Bruce Buck


HE Mark Regev


Matt Tomlinson

British Veteran


AGE: 52




What’s your story?

I have had a fantastic career in the Royal Marines, during which I was deployed on several operational taskings in Northern Ireland, Sierra Leone, Congo-Brazzaville, Iraq and two tours of Afghanistan. Iraq and Afghanistan proved the most demanding and my leadership role required decision making whilst also caring for many marines. Following these tours, I was awarded the Conspicuous Gallantry Cross for Iraq and the Military Cross for Afghanistan, successes which I attribute to my comrades. It’s important to remember that with gallantry awards lives are taken, and witnessing the suffering of people on both sides mentally takes its toll.


What and who has helped you on your road to recovery?

Sufferers of PTSD live with this condition every day. Since retiring, my main coping strategy is running. By maintaining my fitness, I am in a better position to fight off depression. Equally, working with those in need and saving lives helps to combat my guilt. There are many PTSD and mental health healing programmes available in the UK. However, attending meetings alongside other commitments is difficult. I believe the Veteran Games helped PTSD sufferers to focus on something uplifting and unifying. It was an experience which we could share with others facing similar challenges. This five-day event has provided us with months of positivity ahead and I feel so proud to have been a part of it.


Reflections on the #VeteranGames2019 and the facilities at Beit Halochem? 

The Games provided me with the opportunity to travel to Israel and to compete alongside like-minded people. We arrived as strangers, yet immediately we understood each other. Veterans share similar experiences and carry the same burdens of conflict, loss and sorrow. The Games united us as a team in which we shared pain and sweat and supported one another.


The main thing you’ll remember from your experience in Israel?

Israel’s beauty helped me to forget the troubled thoughts and take in everything this trip had to offer. Beit Halochem’s rehabilitation centre was incredibly impressive and it was humbling to see just how much support is afforded by the country towards its veterans. The centre shows this appreciation for them and cares for them, catering for the individual’s needs. I hope the UK can learn from this and replicate such facilities to meet the support requirements of our veterans. I hope that we further recognise the sacrifices veterans make whilst serving their country, and that we reciprocate this commitment.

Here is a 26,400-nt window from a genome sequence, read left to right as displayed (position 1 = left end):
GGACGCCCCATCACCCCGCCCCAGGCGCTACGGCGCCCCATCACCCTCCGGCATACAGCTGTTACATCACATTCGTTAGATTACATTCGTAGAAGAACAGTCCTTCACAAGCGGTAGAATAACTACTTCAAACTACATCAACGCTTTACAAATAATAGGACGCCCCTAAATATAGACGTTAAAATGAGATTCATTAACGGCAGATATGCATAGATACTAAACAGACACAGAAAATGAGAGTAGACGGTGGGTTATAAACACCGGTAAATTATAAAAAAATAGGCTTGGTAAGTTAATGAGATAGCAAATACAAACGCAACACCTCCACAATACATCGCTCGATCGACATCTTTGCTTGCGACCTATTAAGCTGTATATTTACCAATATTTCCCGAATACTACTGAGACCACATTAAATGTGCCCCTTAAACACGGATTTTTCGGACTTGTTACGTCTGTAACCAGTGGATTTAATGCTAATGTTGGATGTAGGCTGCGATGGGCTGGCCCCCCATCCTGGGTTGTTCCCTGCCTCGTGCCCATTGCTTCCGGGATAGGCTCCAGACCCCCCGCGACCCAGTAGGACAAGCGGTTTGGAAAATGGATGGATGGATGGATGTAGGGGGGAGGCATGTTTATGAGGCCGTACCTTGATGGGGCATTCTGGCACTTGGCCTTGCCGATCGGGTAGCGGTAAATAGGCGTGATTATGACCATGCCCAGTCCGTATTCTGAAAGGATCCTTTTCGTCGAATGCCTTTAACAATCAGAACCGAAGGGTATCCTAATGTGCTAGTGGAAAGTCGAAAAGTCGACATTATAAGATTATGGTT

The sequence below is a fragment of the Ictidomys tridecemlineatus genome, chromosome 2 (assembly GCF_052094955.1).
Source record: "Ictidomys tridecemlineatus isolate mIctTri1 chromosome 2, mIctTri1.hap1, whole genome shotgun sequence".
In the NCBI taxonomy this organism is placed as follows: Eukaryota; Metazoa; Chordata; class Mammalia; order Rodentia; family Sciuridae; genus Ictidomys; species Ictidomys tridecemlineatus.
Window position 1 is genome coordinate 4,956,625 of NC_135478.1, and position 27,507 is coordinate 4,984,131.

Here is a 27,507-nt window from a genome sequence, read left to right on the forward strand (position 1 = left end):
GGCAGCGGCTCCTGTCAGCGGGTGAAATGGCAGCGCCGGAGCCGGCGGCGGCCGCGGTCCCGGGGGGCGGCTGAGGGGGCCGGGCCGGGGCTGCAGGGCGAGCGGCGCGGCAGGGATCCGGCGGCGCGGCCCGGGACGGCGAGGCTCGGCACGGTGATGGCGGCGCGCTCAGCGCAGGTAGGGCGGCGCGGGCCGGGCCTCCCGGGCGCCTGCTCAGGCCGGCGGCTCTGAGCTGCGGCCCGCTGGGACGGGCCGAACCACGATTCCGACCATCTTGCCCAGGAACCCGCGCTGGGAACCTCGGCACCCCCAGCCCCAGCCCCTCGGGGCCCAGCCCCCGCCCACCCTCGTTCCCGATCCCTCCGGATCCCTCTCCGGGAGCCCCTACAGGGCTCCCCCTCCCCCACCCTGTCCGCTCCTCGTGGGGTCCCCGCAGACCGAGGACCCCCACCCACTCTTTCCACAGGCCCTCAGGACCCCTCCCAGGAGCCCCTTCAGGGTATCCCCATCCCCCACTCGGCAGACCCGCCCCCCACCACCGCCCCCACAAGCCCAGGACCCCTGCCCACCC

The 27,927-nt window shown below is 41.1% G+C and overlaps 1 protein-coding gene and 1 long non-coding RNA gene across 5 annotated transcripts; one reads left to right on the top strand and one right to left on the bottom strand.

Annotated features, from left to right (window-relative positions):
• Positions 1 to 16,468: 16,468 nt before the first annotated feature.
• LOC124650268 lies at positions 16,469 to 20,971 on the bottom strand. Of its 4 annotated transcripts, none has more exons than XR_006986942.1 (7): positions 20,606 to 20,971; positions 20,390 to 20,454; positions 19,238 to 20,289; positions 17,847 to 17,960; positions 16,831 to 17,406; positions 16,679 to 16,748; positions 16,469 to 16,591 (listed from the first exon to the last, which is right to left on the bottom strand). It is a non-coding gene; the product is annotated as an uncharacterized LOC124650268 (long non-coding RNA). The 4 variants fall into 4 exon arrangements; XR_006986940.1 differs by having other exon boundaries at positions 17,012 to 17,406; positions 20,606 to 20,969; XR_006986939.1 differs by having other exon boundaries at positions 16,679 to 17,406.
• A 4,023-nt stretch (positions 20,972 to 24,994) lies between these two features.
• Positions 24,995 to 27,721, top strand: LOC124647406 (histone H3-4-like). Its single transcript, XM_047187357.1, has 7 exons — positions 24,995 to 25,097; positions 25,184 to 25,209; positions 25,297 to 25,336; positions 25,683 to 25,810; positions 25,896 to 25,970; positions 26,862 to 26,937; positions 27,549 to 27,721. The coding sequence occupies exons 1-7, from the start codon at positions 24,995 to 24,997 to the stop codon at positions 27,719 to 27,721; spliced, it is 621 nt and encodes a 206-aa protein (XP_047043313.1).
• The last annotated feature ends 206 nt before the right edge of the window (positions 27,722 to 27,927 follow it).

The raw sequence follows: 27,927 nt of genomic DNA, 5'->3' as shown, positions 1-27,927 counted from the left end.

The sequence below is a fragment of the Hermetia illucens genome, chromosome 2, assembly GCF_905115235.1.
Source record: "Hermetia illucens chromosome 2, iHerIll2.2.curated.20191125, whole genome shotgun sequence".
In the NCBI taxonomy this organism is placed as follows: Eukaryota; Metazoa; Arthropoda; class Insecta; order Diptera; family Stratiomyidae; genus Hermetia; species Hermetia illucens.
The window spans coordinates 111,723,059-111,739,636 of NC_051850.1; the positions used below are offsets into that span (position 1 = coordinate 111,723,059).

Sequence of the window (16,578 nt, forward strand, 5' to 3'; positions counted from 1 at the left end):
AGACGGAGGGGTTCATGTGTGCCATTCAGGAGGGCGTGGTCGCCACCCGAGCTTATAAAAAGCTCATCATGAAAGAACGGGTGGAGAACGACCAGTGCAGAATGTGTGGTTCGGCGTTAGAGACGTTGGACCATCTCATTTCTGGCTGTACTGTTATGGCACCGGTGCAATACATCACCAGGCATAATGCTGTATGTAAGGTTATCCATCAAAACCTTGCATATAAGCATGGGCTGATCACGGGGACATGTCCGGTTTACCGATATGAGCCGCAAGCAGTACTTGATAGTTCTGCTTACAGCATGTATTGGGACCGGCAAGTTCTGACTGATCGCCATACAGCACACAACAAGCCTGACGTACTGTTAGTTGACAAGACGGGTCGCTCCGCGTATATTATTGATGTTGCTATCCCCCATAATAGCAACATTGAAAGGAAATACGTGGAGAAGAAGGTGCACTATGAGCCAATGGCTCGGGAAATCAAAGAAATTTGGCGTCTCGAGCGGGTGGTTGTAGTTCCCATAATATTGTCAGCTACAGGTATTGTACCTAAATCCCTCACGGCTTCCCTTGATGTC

Harvey & Daniel Brian Tomlinson

British Veteran’s family


AGE: 15 AND 14





What’s your story?

Unlike our Dad, our Mum has often spoken about his difficulties and the upset he has faced. We have learned about the suffering he copes with every day and, as a service family, we look after each other. We tell him that we love him, and we allow him the space he sometimes needs. Our Dad tirelessly tries to manage his mental health outside of the family home so that it doesn’t affect our family dynamic. We are proud of our dad and see him as a role model for all that he has done.


What and who has helped you and them on their road to recovery?

As a family, we have had little help. Dad has attended counselling; however, it has proved difficult for him to gain access to help whilst still working full-time. Dad is a volunteer trustee for the Not Forgotten Association which helps him feel he is still supporting the Royal Marines and Service personnel. As a family together, the only help so far has been the Veteran Games. This was a unique chance to be with Dad and some of his Marines. It has made us realise the amazing things people can achieve despite their injuries and illnesses.